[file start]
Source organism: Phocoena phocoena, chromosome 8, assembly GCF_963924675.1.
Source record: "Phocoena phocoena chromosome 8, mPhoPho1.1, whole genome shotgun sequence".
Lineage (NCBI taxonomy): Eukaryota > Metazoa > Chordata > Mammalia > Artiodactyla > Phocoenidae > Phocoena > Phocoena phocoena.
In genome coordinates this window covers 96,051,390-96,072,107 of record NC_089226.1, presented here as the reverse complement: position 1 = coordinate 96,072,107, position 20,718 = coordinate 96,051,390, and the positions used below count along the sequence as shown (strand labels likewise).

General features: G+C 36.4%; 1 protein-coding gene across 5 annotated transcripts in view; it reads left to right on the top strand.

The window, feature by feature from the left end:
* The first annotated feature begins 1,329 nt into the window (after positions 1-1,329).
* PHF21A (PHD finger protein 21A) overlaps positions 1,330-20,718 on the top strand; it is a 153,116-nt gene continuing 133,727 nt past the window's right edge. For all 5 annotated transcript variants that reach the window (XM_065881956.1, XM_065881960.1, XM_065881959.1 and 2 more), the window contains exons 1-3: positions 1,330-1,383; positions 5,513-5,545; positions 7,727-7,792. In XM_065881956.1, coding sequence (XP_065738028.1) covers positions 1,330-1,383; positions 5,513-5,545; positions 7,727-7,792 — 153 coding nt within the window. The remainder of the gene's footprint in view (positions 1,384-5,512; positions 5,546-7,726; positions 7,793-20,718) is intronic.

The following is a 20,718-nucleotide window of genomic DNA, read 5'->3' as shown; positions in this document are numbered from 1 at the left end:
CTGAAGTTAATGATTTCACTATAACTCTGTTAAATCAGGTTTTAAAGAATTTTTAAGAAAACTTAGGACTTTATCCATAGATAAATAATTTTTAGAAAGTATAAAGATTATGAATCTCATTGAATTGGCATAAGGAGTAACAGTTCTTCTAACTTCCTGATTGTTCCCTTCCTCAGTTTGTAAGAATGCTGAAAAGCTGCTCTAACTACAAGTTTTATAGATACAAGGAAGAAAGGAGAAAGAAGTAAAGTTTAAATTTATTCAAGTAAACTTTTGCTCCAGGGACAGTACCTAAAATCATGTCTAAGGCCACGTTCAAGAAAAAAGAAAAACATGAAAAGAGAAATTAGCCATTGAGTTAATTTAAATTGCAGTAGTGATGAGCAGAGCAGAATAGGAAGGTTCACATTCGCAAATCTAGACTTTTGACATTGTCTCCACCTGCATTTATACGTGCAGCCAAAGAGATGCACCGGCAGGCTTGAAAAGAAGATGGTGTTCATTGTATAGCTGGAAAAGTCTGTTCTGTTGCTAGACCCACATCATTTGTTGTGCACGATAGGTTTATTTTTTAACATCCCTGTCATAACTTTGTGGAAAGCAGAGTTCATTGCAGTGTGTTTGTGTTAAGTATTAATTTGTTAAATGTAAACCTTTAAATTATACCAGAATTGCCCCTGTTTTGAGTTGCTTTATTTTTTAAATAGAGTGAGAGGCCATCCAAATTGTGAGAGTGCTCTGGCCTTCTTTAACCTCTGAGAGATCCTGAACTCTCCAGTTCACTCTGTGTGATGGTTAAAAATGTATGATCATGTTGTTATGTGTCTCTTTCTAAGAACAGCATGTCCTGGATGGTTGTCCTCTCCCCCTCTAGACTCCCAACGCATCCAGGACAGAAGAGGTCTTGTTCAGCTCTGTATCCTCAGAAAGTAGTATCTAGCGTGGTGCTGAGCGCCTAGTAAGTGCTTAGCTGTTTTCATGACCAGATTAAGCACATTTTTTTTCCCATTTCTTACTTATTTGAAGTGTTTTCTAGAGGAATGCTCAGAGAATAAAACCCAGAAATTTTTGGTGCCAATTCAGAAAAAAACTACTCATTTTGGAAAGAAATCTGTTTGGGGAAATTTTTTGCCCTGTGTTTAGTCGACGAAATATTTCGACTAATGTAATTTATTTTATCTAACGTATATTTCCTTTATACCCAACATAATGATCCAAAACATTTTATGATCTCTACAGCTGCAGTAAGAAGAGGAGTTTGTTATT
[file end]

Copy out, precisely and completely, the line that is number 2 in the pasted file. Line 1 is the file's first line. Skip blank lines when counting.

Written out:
Source record: "Phocoena phocoena chromosome 8, mPhoPho1.1, whole genome shotgun sequence".